On Herrera Law’s 25th year

On Herrera Law’s 25th year: 1989 Labor Code amendments post-EDSA nightmare for workers – labor NGO


13-eiler_header1_copyEcumenical Institute for Labor Education and Research, Inc.

March 3, 2014

The 1989 Labor Code amendments, also known as Herrera Law, has made Filipino workers more vulnerable to exploitation and suppression for 25 years according to a labor research group.

Ecumenical Institute for Labor Education and Research (EILER) said Herrera Law created the legal grounds for contractual work arrangements that cheapened workers’ wages and for the Assumption of Jurisdiction (AJ) which is Labor Department’s signal fire for police-military crackdown of workers’ strikes.

“Ironically, Herrera Law constitutes Filipino workers’ worst nightmare in a period supposedly marked by restoration of democracy following the EDSA 1 uprising. For the first time, the law legalized contractualization that has become a grave threat to workers’ right to job security and decent wages,” EILER executive director Anna Leah Escresa said.

Escresa explained that under Articles 106-109 of the Herrera Law, the Labor Secretary is given the power to issue orders that will promote hiring of contractuals and other non-regular workers such as the current Department Order 18-A issued in 2011.

“Herrera Law legalized the plague that is contractualization. What was initially a work arrangement for janitorial and other casual jobs became the normal labor arrangement that cuts across all economic sectors from manufacturing to wholesale and retail trade up to business process outsourcing (BPO),” Escresa said.

Contractualization and other forms of flexible employment also contribute to the employment of child labor in plantations, as the “pakyawan system” is massively used to evade hiring of regular agricultural workers. Under the system, child laborers are forced to help the family meet the production quota.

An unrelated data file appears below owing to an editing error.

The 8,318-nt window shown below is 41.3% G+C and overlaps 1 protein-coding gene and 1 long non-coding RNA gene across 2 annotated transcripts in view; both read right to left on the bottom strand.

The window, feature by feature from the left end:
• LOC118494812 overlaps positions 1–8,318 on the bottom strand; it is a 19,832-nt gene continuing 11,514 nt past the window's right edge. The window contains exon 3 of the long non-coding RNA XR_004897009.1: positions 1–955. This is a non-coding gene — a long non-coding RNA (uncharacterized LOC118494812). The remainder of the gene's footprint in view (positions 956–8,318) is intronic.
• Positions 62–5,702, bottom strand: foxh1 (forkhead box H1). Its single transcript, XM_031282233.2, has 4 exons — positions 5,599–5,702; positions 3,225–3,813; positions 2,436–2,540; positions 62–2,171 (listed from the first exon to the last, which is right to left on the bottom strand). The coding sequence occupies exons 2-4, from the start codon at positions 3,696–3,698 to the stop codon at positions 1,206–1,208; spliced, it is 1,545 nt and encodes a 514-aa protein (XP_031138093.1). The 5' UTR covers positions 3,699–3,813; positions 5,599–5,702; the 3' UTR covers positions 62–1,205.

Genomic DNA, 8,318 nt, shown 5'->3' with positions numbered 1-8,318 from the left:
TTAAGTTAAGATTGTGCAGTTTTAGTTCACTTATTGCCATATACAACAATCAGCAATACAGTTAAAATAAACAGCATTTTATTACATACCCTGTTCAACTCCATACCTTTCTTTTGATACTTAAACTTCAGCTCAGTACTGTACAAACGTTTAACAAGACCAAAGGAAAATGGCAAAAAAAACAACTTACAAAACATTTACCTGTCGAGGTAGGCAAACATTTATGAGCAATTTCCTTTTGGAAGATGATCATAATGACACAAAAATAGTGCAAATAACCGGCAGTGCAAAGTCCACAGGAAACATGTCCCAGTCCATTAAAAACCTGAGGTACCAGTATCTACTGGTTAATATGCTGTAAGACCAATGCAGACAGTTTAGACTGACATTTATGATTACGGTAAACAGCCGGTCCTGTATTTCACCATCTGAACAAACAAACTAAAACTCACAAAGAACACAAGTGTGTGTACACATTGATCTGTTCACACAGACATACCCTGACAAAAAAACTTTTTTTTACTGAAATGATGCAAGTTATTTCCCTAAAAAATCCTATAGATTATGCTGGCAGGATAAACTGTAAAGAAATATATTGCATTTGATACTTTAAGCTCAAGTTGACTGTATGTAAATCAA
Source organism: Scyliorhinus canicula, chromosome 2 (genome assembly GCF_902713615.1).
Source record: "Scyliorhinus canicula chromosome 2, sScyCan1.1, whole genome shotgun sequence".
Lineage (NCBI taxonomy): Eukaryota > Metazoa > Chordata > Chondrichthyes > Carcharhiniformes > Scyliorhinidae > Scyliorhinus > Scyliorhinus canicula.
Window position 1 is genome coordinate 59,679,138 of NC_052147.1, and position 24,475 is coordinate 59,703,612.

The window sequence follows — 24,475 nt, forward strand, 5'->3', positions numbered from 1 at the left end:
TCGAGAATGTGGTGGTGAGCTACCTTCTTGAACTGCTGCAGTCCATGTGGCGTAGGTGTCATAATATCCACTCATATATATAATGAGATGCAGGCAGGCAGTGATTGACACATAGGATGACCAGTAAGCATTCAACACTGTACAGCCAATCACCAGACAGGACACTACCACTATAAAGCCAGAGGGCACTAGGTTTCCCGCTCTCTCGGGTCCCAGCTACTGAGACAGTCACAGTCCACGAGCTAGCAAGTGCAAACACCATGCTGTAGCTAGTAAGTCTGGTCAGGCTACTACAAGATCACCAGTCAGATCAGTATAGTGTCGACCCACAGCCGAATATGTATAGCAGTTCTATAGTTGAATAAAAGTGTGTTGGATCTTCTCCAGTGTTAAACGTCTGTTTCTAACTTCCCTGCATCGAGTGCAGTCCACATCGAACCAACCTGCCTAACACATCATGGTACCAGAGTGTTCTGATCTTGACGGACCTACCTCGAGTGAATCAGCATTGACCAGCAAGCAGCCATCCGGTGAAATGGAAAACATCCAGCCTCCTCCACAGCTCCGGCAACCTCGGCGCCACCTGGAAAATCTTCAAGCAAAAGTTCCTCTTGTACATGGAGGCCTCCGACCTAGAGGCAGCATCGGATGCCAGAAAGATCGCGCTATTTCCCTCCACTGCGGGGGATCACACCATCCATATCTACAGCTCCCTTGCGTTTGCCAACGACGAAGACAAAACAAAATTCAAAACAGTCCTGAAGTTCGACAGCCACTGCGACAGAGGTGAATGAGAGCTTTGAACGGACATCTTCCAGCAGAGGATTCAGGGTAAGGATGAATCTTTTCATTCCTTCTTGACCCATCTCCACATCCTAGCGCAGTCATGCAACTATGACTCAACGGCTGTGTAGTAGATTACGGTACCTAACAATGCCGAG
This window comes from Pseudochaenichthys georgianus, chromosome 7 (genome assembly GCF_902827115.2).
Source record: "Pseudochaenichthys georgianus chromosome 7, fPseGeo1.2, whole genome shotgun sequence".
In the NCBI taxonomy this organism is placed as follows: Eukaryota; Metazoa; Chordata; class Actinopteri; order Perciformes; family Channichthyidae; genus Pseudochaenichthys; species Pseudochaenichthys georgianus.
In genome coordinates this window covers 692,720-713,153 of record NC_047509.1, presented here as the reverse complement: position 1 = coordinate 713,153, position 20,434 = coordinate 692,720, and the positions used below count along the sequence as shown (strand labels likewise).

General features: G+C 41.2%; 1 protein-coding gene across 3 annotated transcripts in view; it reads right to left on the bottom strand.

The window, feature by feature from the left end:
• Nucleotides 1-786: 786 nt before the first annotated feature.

Moreover, the Herrera Law also infringes on workers’ right to strike and peaceful assembly. “The Law’s Article 263 authorizes the Labor Secretary to issue an Assumption of Jurisdiction (AJ) order that will serve as basis for the swift deployment of police and military forces in companies with labor disputes – a legal government crackdown that was demonstrated during the Hacienda Luisita massacre where seven striking farmworkers were killed and dozens injured,” Escresa said.

“Assumption of Jurisdiction is clearly a fascist government instrument to quell democratic actions of unions. It has clearly no place in a democratic society we all aspire to live in,” she added.

EILER also noted that Herrera Law provided the framework for tripartism in the labor sector, a mechanism that uses bogus social dialogue among representatives from labor, government and companies to implement anti-labor policies.

“With all the ill effects of Herrera Law to workers’ right to security of tenure, right to strike and decentwages, it is but timely for the government to repeal the law and replace with a genuinely pro-labor Labor Code,” Escresa concluded.

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